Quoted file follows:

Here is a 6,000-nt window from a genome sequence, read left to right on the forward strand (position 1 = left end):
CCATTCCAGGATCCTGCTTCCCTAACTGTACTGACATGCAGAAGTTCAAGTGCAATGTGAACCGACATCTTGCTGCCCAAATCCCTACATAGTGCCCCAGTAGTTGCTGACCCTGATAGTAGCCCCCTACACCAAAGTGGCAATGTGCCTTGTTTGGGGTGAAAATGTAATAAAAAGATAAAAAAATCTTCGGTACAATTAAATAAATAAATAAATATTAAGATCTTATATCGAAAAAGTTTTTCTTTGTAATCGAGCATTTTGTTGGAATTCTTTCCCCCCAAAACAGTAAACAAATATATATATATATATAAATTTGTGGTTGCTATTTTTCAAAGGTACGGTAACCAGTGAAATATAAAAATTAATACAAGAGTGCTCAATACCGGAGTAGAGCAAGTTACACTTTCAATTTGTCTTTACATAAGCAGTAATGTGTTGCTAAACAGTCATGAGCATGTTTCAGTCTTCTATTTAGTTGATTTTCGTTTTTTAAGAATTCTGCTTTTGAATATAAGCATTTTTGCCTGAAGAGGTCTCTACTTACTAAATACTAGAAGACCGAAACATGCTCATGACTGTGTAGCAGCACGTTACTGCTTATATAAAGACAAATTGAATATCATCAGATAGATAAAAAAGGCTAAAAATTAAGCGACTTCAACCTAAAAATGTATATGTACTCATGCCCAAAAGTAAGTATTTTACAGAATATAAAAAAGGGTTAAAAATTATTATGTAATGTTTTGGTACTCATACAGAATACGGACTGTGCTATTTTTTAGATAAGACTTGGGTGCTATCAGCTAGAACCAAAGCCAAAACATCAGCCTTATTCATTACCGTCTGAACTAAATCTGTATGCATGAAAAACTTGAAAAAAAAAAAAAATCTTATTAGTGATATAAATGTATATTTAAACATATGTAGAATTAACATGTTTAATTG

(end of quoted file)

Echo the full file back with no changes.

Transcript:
Here is a 6,000-nt window from a genome sequence, read left to right on the forward strand (position 1 = left end):
CCATTCCAGGATCCTGCTTCCCTAACTGTACTGACATGCAGAAGTTCAAGTGCAATGTGAACCGACATCTTGCTGCCCAAATCCCTACATAGTGCCCCAGTAGTTGCTGACCCTGATAGTAGCCCCCTACACCAAAGTGGCAATGTGCCTTGTTTGGGGTGAAAATGTAATAAAAAGATAAAAAAATCTTCGGTACAATTAAATAAATAAATAAATATTAAGATCTTATATCGAAAAAGTTTTTCTTTGTAATCGAGCATTTTGTTGGAATTCTTTCCCCCCAAAACAGTAAACAAATATATATATATATATAAATTTGTGGTTGCTATTTTTCAAAGGTACGGTAACCAGTGAAATATAAAAATTAATACAAGAGTGCTCAATACCGGAGTAGAGCAAGTTACACTTTCAATTTGTCTTTACATAAGCAGTAATGTGTTGCTAAACAGTCATGAGCATGTTTCAGTCTTCTATTTAGTTGATTTTCGTTTTTTAAGAATTCTGCTTTTGAATATAAGCATTTTTGCCTGAAGAGGTCTCTACTTACTAAATACTAGAAGACCGAAACATGCTCATGACTGTGTAGCAGCACGTTACTGCTTATATAAAGACAAATTGAATATCATCAGATAGATAAAAAAGGCTAAAAATTAAGCGACTTCAACCTAAAAATGTATATGTACTCATGCCCAAAAGTAAGTATTTTACAGAATATAAAAAAGGGTTAAAAATTATTATGTAATGTTTTGGTACTCATACAGAATACGGACTGTGCTATTTTTTAGATAAGACTTGGGTGCTATCAGCTAGAACCAAAGCCAAAACATCAGCCTTATTCATTACCGTCTGAACTAAATCTGTATGCATGAAAAACTTGAAAAAAAAAAAAAATCTTATTAGTGATATAAATGTATATTTAAACATATGTAGAATTAACATGTTTAATTG